The United States Soccer Federation (“USSF”) and the United States Women’s National Soccer Team Players’ Association (“Union”) have decided to play nice with each other and have agreed to short schedule to conduct discovery and ask a federal court to decide whether the parties have agreed to abide by a “no strike” provision. A court hearing on the issue will be held on May 25, 2016. You can find my earlier stories on this ligation at: Legal Analysis regarding US Soccer vs. US Women’s National Soccer Team Players Association and The US Women’s National Soccer Team Strikes Back
To recap, Section 6.1(a) of Collective Bargain Agreement (“CBA”) executed in 2005 provided:
Neither the Players Association nor any player shall authorize, encourage, or engage in any strike, work stoppage, slowdown or other concerted interference with the activities of the Federation during the term of this Agreement . . . . Continue reading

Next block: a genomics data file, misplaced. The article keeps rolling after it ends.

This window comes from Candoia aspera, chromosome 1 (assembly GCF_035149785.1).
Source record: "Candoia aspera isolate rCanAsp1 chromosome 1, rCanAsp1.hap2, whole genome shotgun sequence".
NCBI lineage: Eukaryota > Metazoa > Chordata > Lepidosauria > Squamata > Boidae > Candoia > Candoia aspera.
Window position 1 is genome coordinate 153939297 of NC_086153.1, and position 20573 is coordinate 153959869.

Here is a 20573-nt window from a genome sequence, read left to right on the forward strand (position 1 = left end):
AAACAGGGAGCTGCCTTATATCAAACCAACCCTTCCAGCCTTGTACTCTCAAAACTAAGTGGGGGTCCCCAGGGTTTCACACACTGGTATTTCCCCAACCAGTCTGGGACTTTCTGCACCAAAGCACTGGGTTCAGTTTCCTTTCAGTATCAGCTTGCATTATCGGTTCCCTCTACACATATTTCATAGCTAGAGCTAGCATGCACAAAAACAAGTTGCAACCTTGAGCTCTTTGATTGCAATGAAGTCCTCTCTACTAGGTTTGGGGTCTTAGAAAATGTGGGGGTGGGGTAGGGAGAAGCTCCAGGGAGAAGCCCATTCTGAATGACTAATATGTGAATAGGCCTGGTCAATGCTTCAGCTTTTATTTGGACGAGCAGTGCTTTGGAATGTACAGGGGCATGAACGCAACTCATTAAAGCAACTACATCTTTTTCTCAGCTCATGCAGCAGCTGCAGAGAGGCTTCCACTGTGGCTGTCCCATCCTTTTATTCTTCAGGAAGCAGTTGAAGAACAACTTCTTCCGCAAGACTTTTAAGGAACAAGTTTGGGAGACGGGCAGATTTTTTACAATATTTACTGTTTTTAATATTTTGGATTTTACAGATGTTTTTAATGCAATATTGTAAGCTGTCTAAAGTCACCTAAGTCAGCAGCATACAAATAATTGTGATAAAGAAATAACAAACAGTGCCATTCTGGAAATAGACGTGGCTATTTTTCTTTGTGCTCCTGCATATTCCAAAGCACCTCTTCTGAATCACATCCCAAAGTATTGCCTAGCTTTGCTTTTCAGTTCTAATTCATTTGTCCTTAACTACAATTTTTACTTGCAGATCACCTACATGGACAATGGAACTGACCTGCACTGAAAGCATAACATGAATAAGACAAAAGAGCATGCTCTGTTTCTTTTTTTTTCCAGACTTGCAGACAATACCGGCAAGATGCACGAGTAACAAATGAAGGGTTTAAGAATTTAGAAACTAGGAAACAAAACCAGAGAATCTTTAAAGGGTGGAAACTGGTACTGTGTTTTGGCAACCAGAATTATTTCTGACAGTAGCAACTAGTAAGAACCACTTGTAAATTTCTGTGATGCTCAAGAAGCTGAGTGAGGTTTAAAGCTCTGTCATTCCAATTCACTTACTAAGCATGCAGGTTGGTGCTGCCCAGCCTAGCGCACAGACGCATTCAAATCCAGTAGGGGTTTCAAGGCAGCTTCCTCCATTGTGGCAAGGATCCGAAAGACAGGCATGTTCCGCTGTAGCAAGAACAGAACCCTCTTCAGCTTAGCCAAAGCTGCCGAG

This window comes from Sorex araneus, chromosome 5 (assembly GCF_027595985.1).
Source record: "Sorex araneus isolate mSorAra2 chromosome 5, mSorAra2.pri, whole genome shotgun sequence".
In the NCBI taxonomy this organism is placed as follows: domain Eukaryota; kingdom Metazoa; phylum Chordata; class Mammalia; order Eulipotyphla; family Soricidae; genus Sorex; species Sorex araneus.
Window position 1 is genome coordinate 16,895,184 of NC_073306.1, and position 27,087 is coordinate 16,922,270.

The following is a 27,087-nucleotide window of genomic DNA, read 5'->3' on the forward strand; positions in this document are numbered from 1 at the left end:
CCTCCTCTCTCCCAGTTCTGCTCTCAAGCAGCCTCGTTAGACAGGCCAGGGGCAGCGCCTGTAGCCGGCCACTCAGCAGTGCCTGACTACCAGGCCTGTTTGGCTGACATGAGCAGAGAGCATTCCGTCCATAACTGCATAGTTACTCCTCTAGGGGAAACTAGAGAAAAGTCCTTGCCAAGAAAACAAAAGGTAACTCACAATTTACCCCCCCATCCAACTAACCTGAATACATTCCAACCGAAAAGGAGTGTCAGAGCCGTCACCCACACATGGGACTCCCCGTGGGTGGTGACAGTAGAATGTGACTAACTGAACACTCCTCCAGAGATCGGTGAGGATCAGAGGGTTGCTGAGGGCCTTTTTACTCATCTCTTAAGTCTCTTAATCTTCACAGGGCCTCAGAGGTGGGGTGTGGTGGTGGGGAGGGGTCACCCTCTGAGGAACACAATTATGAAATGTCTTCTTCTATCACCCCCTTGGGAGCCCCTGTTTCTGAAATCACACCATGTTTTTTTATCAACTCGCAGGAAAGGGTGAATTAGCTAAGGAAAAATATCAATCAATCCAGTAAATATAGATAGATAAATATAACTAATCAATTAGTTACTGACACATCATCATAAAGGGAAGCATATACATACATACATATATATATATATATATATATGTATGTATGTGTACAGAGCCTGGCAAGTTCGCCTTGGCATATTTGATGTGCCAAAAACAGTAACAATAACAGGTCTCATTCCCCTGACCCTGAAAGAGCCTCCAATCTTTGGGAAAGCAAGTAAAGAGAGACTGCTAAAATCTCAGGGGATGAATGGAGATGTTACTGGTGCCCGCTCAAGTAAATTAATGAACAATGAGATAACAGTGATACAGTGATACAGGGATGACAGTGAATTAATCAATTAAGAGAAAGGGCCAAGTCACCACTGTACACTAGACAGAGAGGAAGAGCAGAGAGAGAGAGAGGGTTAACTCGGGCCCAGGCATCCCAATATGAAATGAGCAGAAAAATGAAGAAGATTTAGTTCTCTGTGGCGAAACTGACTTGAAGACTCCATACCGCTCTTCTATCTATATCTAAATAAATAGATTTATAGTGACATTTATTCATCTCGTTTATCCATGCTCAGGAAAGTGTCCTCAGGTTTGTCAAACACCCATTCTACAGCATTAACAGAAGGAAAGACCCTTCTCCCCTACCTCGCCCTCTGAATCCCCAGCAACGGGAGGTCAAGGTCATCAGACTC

This is Part II of my original analysis of the lawsuit between United States Soccer Federations’s (“US Soccer”) and the United States Women’s National Soccer Team Players’ Association (“Union”). As you may have heard, the Unions has “fired back” at last week’s lawsuit filed by the US Soccer against the Union.
While some pundits and fanboys/fangirls on Twitter have accused US Soccer of waging a war of discrimination against the Union and the players, the Union’s response is more about “lawyers doing what lawyers do.” That means that the Union’s legal team has responding with the typical lawyer armory of posturing, finger pointing and taking strident tones. All of this is being done as part of a two pronged effort to (a) assert that the players are not going to be cowed into submission and (b) convince a federal court judge to take side with the Union without pointing to any real evidence to support the Union’s position. I intend to give you a summary of the arguments rather than simply cutting and pasting the entire thing as some have done. An update of this morning’s legal proceedings has been added to the end of this piece. Continue reading